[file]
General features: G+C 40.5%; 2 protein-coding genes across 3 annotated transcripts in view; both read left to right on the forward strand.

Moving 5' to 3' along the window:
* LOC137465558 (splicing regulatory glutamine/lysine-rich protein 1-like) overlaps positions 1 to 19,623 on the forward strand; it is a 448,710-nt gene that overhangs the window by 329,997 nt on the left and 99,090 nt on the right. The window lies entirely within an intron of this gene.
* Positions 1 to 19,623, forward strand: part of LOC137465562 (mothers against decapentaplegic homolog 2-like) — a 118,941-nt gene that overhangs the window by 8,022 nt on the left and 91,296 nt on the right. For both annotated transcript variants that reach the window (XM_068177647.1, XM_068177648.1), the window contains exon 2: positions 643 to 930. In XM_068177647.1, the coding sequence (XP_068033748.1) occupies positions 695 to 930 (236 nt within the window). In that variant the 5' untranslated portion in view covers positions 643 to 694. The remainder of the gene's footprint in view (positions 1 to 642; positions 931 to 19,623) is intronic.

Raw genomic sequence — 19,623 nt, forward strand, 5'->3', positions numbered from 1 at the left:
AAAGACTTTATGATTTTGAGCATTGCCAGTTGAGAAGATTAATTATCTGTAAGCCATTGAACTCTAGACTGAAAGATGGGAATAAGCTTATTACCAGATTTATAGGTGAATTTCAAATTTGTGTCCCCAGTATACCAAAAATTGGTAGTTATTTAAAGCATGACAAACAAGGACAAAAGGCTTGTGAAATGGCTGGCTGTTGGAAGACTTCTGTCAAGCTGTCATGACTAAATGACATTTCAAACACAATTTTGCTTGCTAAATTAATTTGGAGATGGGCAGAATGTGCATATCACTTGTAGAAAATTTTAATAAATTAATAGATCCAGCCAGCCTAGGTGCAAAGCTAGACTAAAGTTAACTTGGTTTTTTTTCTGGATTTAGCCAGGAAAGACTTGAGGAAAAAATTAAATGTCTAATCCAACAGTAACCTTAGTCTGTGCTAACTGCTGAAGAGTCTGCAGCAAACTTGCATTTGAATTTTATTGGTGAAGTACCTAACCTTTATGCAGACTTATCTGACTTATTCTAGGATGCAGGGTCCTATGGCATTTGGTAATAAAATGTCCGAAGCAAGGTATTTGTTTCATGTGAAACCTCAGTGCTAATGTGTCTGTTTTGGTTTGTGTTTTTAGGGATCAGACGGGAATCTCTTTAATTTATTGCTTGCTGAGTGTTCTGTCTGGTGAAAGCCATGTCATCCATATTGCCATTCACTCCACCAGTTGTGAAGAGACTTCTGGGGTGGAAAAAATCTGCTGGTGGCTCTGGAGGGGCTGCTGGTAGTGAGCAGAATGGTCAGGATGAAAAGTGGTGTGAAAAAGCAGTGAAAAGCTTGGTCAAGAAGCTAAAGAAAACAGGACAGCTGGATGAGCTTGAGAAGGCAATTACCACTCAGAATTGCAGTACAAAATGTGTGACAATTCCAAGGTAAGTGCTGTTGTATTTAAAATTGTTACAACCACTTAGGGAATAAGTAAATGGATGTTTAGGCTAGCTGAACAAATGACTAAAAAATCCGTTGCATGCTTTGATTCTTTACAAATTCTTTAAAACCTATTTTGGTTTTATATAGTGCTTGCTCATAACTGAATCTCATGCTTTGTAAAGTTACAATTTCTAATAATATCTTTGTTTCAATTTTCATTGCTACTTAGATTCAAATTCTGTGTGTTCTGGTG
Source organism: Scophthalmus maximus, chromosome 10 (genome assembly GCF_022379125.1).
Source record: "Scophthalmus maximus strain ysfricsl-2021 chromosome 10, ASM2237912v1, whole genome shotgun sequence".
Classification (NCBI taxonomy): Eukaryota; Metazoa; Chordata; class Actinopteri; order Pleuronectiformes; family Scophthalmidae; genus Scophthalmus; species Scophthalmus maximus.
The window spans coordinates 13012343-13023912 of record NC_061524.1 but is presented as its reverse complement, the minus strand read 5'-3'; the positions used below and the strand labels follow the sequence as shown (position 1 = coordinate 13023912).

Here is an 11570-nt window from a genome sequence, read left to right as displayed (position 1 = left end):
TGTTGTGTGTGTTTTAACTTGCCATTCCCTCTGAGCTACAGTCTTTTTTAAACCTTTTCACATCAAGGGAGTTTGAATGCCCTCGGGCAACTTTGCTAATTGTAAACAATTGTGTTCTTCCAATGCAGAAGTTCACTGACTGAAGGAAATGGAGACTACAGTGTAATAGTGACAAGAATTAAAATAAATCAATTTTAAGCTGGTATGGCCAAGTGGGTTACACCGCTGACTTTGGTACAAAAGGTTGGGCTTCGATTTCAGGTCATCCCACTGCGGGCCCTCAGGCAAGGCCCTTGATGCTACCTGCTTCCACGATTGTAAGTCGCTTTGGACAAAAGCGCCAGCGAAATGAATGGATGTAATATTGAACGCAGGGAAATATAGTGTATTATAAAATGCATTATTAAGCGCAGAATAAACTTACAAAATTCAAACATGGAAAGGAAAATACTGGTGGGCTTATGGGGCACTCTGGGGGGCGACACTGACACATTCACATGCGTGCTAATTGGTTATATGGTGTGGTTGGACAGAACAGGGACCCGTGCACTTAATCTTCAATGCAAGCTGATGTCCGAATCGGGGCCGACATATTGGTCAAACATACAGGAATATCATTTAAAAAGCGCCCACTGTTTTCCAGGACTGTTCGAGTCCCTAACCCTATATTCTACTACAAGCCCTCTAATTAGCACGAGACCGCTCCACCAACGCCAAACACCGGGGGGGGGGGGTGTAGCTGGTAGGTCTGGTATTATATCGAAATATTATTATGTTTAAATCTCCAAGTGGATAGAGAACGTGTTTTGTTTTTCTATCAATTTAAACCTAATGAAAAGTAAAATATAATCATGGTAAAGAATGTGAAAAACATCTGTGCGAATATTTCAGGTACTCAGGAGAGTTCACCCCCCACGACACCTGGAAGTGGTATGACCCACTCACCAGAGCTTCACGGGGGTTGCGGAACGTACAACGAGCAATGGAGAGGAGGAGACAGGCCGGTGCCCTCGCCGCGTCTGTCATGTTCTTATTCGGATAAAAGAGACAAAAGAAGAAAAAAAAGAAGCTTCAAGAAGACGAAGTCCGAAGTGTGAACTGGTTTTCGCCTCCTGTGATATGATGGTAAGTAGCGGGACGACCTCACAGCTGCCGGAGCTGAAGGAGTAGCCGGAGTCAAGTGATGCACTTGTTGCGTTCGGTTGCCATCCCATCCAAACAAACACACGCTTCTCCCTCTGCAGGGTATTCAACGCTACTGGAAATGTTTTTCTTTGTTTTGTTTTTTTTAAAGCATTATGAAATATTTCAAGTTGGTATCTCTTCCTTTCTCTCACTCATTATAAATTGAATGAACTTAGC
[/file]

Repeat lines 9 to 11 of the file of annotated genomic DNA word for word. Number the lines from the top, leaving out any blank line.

Classification (NCBI taxonomy): Eukaryota; Metazoa; Chordata; class Actinopteri; order Pleuronectiformes; family Scophthalmidae; genus Scophthalmus; species Scophthalmus maximus.
The window spans coordinates 13012343-13023912 of record NC_061524.1 but is presented as its reverse complement, the minus strand read 5'-3'; the positions used below and the strand labels follow the sequence as shown (position 1 = coordinate 13023912).

Here is an 11570-nt window from a genome sequence, read left to right as displayed (position 1 = left end):